Expert Interview: RFC 8391 – a Milestone in the Protection from Quantum Computers
Collaborating on the research project squareUP, researchers from genua and the Technical University of Darmstadt have developed a post-quantum signature scheme. This procedure is technically mature and a so-called Internet draft had been written in cooperation with other universities during the project. This draft has now been released as RFC 8391 and is the first universally recognized standardized procedure for digital signatures which can withstand attacks based on quantum computers.
We talked to Stefan-Lukas Gazdag about this development. He is an engineer in genua’s research division and one of the authors of the RFC.
Why is it so exceptional that researchers from genua have worked on an RFC?
The process from an early draft evolving into an RFC is, as with many attempts to establish a standard, sometimes a cumbersome process. However, this process is unavoidable before a cryptographic scheme can be used in practice as developers have to have a reference available which they can rely on during their work. And there is more to be done than simple writing. There are numerous sometimes contrary opinions and requirements from various people and organizations to be considered in a draft. Many experts read and evaluate the document.
This is extremely helpful and also necessary, as it means that the scheme being described will receive a lot of attention and that any possible inconsistencies in the document will be found more easily. On the other hand, this process is time-consuming and therefore expensive. In our case the process lasted three years. Thankfully, part of our efforts was funded by the Bavarian Ministry of Economic Affairs, Energy and Technology (StMWi). The environment around the IETF/IRTF, the organizations behind RFCs, is particularly influenced by large companies and universities. Therefore, it’s not an everyday occurrence that a relatively small German IT security company contributes to an RFC to make a new technology generally usable.
genua now publishes quantum-resistant signatures for numerous products and in doing so belongs to the first IT security companies that use this procedure to secure their software updates. Could you say that we have the most secure software updates in the world?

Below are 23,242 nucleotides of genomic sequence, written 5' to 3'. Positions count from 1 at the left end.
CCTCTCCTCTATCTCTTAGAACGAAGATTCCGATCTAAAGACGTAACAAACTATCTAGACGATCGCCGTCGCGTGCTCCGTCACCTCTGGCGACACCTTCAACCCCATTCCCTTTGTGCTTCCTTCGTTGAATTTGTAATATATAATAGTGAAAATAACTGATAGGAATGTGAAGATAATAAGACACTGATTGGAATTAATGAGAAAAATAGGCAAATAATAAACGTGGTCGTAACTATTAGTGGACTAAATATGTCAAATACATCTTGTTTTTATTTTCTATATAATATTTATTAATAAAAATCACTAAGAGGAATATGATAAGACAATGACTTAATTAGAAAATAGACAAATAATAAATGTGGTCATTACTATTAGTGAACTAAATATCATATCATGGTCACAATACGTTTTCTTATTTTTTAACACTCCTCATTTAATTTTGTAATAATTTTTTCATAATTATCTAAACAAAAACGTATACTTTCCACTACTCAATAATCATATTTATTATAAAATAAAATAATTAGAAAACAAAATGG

Superlatives should be used with caution but it is also true that we send out our software updates with digital signatures that are secure according to the current state-of-the-art. Through the combination of these classical procedure with a quantum-resistant alternative that is available and ready to use today, we can look forward to the coming years with confidence.
This means that our customers can safely install software updates for products such as our genuscreen and genugate firewall systems even if a hostile secret service should possess a large quantum computer.
A number of organizations are working on powerful quantum computers and reporting a respectable degree of success. However, they do not yet appear to be ready to be used productively, so how can you be sure that the software updates are really quantum-resistant?
To elaborate this we need to clarify why the different cryptographic procedures are secure.
There are a number of different approaches to describe the security of cryptographic procedures, with one important characteristic being the best-known attacks. In addition, nowadays attempts are made to provide mathematical proofs for specific procedures but that is a very difficult undertaking. Even if a procedure is shown to be secure in a theoretical model, it is possible for attacks to occur that have not been considered as part of the model.
An aspect that is often used takes a more generic approach, focusing on a generic types of schemes and not just on specific algorithms. All the attacks on the procedure we use and known by the cryptographic community can be dealt with, in particular the generic ones. This applies for all classical attacks as well as those supported by quantum computers.
However, absolute security does not exist here: Some genius could wake up any day now and suddenly have an idea for a successful, non-generic attack. We should also emphasize here that this applies just as much for conventional attacks as for new quantum algorithms.
In addition, we only use a well understood and intensively examined primitive, a fundamental cryptographic building-block that is important for all practically relevant signatures. The whole security infrastructure will be faced with a huge problem if this is cracked.
Secure software updates are without doubt an important milestone but will we also be able to protect encrypted communication from attacks with quantum computers?
Securing our updates was only the first step. We are currently working on secure communication over the Internet using quantum-resistant procedures. However, this is a more complex subject which the whole post-quantum cryptographic community is currently working on.
Thank you for this conversation.
The TU Darmstadt was funded by the German Research Foundation (DFG) and genua by the Bavarian Ministry of Economic Affairs, Energy and Technology (StMWi). On genua's side, the project was supervised by the VDI/VDE Innovation + Technology GmbH.